• Prime Mover (unregistered)

    Had a similar situation in my last gig which I walked out of a couple of years ago.

    The offshore team had built a typically substandard front-end app for our proprietary banking software. So substandard was it that (among other egregities) they were stackdumping to the log files all sorts of personal data when (as often happened) the DB interface routines crashed through misuse. Customer of course not cool with that. So I was tasked with capturing the logged messages as they were generated, parse them for the specific fields that held personal data, and asterisk them out before writing them to the file.

    I was tired of always being asked to fix the wrong problem, but fortunately I was headhunted at about that time, and got a considerably better-paying gig doing something rather more interesting.

  • Industrial Automation Engineer (unregistered)

    Use ROT-13 in your logging. Problem solved. You can thank me later.

  • (nodebb) in reply to Industrial Automation Engineer

    "Use ROT-13 in your logging. "

    Can we use ROT-tweiler with the customer instead???

    ps: I love rotty's they are wonderful dogs....

  • Allie C (unregistered)

    This is a relatively happy ending! Perfect way to start a Wednesday :)

  • Robin (unregistered)

    OK, I read this back through a few times and still can't figure out who the hell Arthur is.

    That aside, amusing story. This is why you should always ask what the use case is for any complex feature request. More often than not, it's an XY problem (feel free to Google that if you haven't come across it).

  • Yodeling Dad (unregistered) in reply to Robin

    I had the same problem and actually had to go back and re-read, but Carol, Larry, and Arthur are introduced in the second paragraph as "veterans of the project." I'm shifting the blame to lack of coffee on my part.

  • (nodebb) in reply to Allie C

    Darn! I thought it was friday!

  • some guy (unregistered)

    If the veterans were listed as Arthur, Carol, and Larry, they could form an ACL - Access Control List.

  • Martin (unregistered)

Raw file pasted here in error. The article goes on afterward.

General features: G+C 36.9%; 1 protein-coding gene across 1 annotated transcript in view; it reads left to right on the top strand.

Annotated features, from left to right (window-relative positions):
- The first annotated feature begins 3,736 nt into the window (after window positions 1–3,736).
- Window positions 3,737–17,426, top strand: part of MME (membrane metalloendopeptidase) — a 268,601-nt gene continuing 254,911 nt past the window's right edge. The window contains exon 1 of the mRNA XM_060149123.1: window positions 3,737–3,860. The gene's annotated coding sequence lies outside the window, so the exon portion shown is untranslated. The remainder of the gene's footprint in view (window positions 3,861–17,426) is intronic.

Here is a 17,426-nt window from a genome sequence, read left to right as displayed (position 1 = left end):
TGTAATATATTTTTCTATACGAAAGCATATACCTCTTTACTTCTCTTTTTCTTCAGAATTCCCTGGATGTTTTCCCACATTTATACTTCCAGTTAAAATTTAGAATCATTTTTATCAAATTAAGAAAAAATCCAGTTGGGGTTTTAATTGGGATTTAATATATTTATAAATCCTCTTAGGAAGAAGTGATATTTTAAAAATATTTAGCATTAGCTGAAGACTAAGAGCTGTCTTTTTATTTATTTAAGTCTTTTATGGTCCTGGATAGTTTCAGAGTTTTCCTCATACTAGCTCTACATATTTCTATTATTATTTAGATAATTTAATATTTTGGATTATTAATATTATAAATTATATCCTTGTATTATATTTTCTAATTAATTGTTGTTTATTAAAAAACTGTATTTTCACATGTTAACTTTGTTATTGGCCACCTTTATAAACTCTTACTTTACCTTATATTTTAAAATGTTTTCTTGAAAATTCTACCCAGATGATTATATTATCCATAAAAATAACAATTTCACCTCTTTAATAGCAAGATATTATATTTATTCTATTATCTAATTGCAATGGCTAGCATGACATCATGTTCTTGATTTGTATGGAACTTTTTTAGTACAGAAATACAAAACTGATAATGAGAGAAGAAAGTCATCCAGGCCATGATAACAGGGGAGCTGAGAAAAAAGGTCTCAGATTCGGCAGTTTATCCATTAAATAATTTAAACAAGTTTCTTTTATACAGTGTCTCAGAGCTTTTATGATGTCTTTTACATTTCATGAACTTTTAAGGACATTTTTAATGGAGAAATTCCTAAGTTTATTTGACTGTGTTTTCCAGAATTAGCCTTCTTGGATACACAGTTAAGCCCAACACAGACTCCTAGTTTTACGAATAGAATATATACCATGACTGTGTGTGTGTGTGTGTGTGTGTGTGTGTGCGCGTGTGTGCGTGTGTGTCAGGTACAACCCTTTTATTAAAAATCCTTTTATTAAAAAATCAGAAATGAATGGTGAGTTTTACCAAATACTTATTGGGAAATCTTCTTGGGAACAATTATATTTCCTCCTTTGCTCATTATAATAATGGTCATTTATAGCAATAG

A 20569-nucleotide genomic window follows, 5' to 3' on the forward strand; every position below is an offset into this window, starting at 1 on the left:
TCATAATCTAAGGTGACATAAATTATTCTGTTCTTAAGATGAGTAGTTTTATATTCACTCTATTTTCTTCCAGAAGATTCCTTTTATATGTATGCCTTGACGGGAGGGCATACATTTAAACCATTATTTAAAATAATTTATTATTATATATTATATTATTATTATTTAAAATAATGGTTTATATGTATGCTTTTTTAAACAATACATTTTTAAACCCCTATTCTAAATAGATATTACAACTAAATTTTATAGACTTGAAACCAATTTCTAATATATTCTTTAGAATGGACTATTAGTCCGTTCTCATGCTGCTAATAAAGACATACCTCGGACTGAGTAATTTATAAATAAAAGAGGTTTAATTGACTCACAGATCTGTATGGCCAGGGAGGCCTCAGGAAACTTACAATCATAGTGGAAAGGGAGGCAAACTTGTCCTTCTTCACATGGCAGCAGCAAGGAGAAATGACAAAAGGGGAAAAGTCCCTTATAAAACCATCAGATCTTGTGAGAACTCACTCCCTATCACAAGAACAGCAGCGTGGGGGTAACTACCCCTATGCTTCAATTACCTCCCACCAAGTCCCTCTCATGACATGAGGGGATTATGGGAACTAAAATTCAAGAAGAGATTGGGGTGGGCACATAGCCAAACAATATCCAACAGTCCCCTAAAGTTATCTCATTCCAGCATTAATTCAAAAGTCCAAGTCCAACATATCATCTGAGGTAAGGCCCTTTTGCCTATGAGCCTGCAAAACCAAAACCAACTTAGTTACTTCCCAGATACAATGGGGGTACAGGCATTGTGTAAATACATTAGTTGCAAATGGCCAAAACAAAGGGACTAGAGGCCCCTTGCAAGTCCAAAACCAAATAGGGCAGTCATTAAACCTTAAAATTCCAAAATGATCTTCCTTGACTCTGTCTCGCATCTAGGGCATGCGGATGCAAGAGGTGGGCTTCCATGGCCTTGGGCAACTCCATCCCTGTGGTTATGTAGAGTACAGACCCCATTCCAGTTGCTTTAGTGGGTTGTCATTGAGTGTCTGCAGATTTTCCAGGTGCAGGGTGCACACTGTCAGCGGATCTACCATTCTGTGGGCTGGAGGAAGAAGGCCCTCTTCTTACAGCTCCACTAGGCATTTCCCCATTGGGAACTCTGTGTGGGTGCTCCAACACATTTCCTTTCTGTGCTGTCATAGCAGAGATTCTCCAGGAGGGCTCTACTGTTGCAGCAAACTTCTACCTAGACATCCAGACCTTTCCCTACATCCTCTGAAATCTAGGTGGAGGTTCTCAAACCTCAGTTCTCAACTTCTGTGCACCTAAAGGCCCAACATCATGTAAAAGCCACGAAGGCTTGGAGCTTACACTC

I've had similar conversations, but they ended differently. My bosses defaulted to a "customer is always right" mode which put the ball back in my court. Since they were not tech-savvy, I couldn't get the bosses to understand that they were putting a mountain of work on me that was impossible to achieve on top of my other work, and since they insisted on having the conversation in front of the customer and our veeps, it was difficult to even try to get the point across without making us all out as incompetent/idiots.

    From my point of view, the WTF is that this didn't happen to Alan.

    (I left that job shortly after.)

  • D-Coder (unregistered) in reply to Industrial Automation Engineer

    Use ROT-13 in your logging. Problem solved. You can thank me later.

    For double-security, of course, use double-ROT-13.

  • Argle (unregistered) in reply to ESkIiHccraVBD

    The both of you stop messing with my head! I've already restricted my drinking only to days that contain the letter D.

  • a cow (not a robot) (unregistered) in reply to D-Coder


  • (nodebb) in reply to Martin

    I'd optimize for popcorn: have those awkward conversations about insufficient resources in front of the customer. If possible, give a very large estimate, and ask management which bugfixes and features can be deprioritized in favor of this new work. Give suggestions for which features can be skipped, starting with the customer's favorite features. Return awkward to sender. Maybe they'll stop discussing in front of the customer.

    But I'm just a shitposter on a distant computer screen, and I don't have to deal with this kind of thing in person. So you likely did what was the best option at the time.

  • dpm (unregistered) in reply to some guy

    They had to be listed in that order . . . Clotho, Lachesis, and Atropos. Q.E.D.

  • (nodebb) in reply to Argle

    You need to move into a different country. Where I live you'd only drink on Mondays, Wednesdays and Sundays.

  • Prime Mover (unregistered)

    As for documentation ...

    Had an on-site couple of months in which we had sold a feature to the customer who wanted the javadocs for the package we'd sold them, as was their right. Imagine my embarrassment when they sent the zip file containing all those javadocs, and practically all of them had something to the effect: "Suppose we ought to fill in the silly Javadocs for this bunch of [email protected] ..."

  • (nodebb)

    "Your log files contain the password to our Radiology Information System (RIS) in plain text!" complained a customer. Well, it was true. Our logs contained all environment variables and their values in plain text. The password for the RIS was one of them...

  • other guy (unregistered) in reply to some guy
    Comment held for moderation.
  • other guy (unregistered) in reply to some guy
    Comment held for moderation.
  • RussellF (unregistered)

    Typo in this post: "desceded" should be "descended"

  • Peace. Love. Med. - Medical Spa in Boca Raton, Florida (unregistered)

    Through educational excellence from top research institutions and a decade of experience, we are the best med spa in Boca Raton, Florida! Call us today!

  • .env user (unregistered) in reply to BernieTheBernie

    Isn't passing passwords as environment variables standard practice?

  • devnull (unregistered) in reply to .env user

    Yes, it is very common to pass credentials via env cars.

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